Montgomery County businesses open between 2 a.m. and 5 a.m. that sell alcohol or tobacco will now have to develop late-night safety plans, under legislation passed by the County Council on Tuesday.
Bill 14-23, sponsored by Montgomery County Council President Evan Glass (D-At-large) at the request of County Executive Marc Elrich (D), requires those enterprises to develop safety plans and obtain police approval for late-night operation. The safety plan would depend on the business and could include measures such as lights, cameras, security personnel and training.
The bill is a response to a rise in late night crime in downtown Silver Spring and other areas throughout the county. According to a memorandum from Elrich, many businesses have worked collaboratively with the Montgomery County Police Department to enact safety measures, but others have been less cooperative. The bill intends to ensure a uniform process for all late night businesses.
The legislation passed 9-2, with councilmembers Will Jawando (D-At-large) and Andrew Friedson (D-Dist. 1) opposed. It will apply to businesses across the entire county as opposed to just in specific areas, which had been proposed in a previous version of the bill.
The initial legislation would have applied to businesses open between midnight and 6 a.m. Jawando argued this plan was more equitable and would cover more businesses and provide greater safety measures. Only Jawando and councilmember Kristin Mink (D-Dist. 5) voted to support this option.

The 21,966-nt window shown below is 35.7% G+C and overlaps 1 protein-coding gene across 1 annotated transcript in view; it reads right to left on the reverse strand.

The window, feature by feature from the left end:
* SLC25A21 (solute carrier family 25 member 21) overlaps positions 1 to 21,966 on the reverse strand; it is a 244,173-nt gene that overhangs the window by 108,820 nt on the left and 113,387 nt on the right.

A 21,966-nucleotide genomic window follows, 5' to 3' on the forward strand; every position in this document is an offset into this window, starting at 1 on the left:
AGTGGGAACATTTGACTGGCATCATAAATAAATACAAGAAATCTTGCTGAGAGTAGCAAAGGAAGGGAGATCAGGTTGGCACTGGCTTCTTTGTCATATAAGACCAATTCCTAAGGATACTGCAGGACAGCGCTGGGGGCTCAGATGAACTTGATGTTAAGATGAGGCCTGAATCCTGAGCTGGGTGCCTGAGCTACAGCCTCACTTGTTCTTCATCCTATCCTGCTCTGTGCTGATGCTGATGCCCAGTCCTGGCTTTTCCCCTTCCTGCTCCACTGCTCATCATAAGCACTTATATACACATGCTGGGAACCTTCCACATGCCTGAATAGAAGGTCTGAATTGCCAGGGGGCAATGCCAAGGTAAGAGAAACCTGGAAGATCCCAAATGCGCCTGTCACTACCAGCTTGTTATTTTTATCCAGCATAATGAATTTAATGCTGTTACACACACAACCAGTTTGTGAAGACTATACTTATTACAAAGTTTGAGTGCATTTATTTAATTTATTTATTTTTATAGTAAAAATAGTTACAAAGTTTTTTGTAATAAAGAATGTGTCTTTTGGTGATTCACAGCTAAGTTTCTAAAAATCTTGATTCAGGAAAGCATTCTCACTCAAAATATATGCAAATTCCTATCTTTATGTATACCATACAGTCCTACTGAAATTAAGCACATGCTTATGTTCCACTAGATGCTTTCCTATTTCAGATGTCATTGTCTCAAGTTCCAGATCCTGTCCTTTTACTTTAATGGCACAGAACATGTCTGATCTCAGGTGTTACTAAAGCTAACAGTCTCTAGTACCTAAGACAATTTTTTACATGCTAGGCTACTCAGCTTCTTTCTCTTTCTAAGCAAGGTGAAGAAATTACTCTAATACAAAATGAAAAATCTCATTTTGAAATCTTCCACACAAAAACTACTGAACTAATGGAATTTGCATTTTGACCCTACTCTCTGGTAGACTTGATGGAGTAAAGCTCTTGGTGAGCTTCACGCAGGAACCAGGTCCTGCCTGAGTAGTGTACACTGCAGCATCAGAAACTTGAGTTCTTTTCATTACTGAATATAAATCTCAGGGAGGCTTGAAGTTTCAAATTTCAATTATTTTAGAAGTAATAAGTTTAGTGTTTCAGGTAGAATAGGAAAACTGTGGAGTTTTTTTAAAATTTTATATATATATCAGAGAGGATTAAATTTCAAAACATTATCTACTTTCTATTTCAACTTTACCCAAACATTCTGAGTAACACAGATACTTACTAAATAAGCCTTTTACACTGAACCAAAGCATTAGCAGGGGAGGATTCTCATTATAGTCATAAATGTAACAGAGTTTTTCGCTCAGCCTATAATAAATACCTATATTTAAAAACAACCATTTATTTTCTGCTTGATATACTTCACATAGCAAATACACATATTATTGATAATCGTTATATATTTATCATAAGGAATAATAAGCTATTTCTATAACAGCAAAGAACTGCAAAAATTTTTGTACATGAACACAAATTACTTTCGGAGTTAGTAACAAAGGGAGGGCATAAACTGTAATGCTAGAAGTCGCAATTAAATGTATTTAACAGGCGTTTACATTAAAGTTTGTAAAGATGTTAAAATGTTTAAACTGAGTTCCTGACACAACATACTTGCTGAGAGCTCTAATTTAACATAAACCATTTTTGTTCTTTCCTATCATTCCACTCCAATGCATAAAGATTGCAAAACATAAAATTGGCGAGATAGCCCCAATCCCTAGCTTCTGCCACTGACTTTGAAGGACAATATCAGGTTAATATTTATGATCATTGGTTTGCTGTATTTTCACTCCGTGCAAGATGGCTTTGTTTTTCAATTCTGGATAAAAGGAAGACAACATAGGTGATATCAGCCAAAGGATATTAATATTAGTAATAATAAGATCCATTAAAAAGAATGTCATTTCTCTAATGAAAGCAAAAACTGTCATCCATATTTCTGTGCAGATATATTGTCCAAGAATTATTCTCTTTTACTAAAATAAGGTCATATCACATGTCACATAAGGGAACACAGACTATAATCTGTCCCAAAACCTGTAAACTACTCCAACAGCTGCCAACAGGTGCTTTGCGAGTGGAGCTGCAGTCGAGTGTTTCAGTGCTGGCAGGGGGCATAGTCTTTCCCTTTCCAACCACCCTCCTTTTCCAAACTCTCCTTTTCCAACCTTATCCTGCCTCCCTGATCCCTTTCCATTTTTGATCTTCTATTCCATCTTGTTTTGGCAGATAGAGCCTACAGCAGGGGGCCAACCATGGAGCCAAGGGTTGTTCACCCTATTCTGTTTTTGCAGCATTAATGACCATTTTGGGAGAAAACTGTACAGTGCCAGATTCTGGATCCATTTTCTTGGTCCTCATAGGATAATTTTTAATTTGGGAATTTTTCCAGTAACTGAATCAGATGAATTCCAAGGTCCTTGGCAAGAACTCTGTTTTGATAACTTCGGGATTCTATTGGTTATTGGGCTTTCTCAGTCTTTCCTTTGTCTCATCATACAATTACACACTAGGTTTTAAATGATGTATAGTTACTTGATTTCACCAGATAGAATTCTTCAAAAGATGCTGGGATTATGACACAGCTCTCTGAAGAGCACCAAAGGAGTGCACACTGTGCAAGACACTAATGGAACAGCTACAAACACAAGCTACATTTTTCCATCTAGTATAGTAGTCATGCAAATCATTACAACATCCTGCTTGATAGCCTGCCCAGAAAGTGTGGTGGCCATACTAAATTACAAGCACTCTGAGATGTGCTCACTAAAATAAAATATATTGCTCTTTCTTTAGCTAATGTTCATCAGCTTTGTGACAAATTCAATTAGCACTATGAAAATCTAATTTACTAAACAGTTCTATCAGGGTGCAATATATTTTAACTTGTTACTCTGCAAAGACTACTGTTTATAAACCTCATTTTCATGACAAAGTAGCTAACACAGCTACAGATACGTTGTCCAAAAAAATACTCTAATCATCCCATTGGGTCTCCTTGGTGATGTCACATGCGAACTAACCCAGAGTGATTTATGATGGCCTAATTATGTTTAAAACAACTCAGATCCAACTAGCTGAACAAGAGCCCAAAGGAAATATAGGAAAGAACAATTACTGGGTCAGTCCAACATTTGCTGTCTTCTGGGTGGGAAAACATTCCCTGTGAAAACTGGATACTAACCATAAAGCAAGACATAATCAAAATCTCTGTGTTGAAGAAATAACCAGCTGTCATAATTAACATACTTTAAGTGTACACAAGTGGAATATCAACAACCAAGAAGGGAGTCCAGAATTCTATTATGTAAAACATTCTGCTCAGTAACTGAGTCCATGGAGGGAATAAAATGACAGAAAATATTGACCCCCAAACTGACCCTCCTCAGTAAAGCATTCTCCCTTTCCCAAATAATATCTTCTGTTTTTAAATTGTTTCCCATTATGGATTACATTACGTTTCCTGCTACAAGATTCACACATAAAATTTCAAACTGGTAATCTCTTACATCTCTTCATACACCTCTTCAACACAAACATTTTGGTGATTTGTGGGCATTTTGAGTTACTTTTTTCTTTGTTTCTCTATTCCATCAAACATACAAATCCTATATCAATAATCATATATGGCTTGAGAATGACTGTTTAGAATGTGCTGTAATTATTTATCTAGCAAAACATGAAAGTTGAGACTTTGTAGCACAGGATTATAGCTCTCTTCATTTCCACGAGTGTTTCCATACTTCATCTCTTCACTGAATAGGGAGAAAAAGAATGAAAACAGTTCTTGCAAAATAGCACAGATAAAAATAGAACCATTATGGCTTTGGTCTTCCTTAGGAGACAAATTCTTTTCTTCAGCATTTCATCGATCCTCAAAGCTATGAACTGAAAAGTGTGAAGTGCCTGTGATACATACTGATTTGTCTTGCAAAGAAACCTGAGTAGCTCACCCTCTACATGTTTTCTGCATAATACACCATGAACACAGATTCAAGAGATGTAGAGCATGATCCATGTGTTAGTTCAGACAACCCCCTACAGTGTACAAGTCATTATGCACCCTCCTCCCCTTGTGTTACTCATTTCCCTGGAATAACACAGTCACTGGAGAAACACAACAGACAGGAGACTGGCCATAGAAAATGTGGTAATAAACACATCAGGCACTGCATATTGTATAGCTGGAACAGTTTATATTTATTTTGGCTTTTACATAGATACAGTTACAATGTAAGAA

Glass and councilmembers Sidney Katz (D-Dist. 3) and Kate Stewart (D-Dist. 4) created the amended option that would apply only to businesses between 2 a.m. and 5 a.m.
It also applies to businesses that operate anytime between midnight and 2 a.m. and have been the subject of two or more service calls for law enforcement to respond to “serious incidents” during the prior 12 months. “Serious incidents” would include certain crimes identified by the police department.
Stewart said this option was created to better work with business owners. The bill has been controversial with local business owners, who have voiced concern it shifts the public safety responsibility to businesses.
Stewart created a grant program within the legislation for businesses to receive financial support from the county to fund security measures.
Katz said if this option doesn’t work and there is a need for the plan to apply to a larger time frame, the council could go back and pass the original plan. He said it could be considered a pilot program to address in a year and consider expanding.
Earl Stoddard, director of the Montgomery County Office of Emergency Management & Homeland Security, said the goal is for the county and businesses to collaborate on their individual safety plans that may be unique to the specific business.
At a March public hearing, constituents expressed mixed views on the legislation, according to county testimony documents. The Greater Silver Spring Chamber of Commerce supported the bill as a response to increased violence in the Silver Spring area and stated that the business safety plans would help assure that businesses “do their part” to improve public safety.
The Silver Spring Justice Coalition opposed the bill due to racial equity concerns and expressed the concern the legislation would disproportionately target Black- and brown-owned businesses and residents.
This is a developing story.